11. repec:cup:apsrev:v:62:y:1968:i:01:p:169-184_11 is not listed on IDEAS
    12. Borgonovi Francesca & d'Hombres Beatrice & Hoskins Bryony, 2010. "Voter Turnout, Information Acquisition and Education: Evidence from 15 European Countries," The B.E. Journal of Economic Analysis & Policy, De Gruyter, vol. 10(1), pages 1-34, September.
    13. Michael Spence, 1973. "Job Market Signaling," The Quarterly Journal of Economics, Oxford University Press, vol. 87(3), pages 355-374.
    Full references (including those not matched with items on IDEAS)

    Citations

    Citations are extracted by the CitEc Project, subscribe to its RSS feed for this item.
    as


    Cited by:

    1. Dang, Thang, 2017. "Does the More Educated Utilize More Health Care Services? Evidence from Vietnam Using a Regression Discontinuity Design," MPRA Paper 77641, University Library of Munich, Germany.
    2. repec:kap:ijhcfe:v:18:y:2018:i:3:d:10.1007_s10754-018-9233-4 is not listed on IDEAS
    3. Dang, Thang, 2017. "Education as Protection? The Effect of Schooling on Non-Wage Compensation in a Developing Country," MPRA Paper 79223, University Library of Munich, Germany.

    More about this item

    Keywords

    education; political outcomes; regression discontinuity; Vietnam;

    JEL classification:

    • D72 - Microeconomics - - Analysis of Collective Decision-Making - - - Political Processes: Rent-seeking, Lobbying, Elections, Legislatures, and Voting Behavior
    • I25 - Health, Education, and Welfare - - Education - - - Education and Economic Development

    NEP fields

    This paper has been announced in the following NEP Reports:

    Statistics

    Access and download statistics

    Corrections

    All material on this site has been provided by the respective publishers and authors. You can help correct errors and omissions. When requesting a correction, please mention this item's handle: RePEc:pra:mprapa:75678. See general information about how to correct material in RePEc.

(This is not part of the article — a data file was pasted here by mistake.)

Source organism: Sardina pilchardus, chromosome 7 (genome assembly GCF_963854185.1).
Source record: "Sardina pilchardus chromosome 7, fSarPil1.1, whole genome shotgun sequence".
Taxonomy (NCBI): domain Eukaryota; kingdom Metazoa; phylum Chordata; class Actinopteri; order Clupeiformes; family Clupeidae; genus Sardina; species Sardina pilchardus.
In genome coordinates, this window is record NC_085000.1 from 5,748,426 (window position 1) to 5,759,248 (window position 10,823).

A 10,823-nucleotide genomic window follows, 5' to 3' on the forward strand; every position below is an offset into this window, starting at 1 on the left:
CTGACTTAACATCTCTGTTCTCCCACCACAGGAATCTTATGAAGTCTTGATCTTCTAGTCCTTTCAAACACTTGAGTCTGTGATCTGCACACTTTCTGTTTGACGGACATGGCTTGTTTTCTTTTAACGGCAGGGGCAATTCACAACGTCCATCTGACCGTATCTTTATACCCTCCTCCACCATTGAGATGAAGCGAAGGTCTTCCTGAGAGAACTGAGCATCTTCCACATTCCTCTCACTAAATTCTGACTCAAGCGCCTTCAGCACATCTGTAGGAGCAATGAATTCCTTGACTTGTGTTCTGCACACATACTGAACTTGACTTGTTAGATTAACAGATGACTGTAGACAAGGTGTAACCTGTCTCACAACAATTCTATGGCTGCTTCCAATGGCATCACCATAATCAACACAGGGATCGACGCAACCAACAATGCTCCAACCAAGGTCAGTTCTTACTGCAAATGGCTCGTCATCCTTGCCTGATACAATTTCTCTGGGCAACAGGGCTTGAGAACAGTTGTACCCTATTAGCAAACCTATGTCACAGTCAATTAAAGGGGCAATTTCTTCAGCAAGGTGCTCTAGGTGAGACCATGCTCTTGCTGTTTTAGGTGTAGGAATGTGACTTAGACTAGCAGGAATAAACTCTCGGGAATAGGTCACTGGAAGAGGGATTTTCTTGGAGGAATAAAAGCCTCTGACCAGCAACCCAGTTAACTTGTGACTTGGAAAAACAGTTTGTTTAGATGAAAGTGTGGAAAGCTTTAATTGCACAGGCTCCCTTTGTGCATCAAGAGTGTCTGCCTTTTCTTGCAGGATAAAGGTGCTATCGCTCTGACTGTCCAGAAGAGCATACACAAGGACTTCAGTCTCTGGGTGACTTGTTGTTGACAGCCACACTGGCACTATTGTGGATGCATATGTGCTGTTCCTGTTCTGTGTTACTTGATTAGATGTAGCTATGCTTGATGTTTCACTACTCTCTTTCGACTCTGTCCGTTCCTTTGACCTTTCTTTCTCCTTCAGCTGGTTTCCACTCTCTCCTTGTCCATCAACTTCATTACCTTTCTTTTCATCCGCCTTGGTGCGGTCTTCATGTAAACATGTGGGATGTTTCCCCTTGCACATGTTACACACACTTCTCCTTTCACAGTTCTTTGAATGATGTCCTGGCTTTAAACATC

For technical questions regarding this item, or to correct its authors, title, abstract, bibliographic or download information, contact: (Joachim Winter). General contact details of provider: http://edirc.repec.org/data/vfmunde.html .

    If you have authored this item and are not yet registered with RePEc, we encourage you to do it here. This allows to link your profile to this item. It also allows you to accept potential citations to this item that we are uncertain about.

    If CitEc recognized a reference but did not link an item in RePEc to it, you can help with this form .

    If you know of missing items citing this one, you can help us creating those links by adding the relevant references in the same way as above, for each refering item. If you are a registered author of this item, you may also want to check the "citations" tab in your RePEc Author Service profile, as there may be some citations waiting for confirmation.

    Please note that corrections may take a couple of weeks to filter through the various RePEc services.

    IDEAS is a RePEc service hosted by the Research Division of the Federal Reserve Bank of St. Louis . RePEc uses bibliographic data supplied by the respective publishers.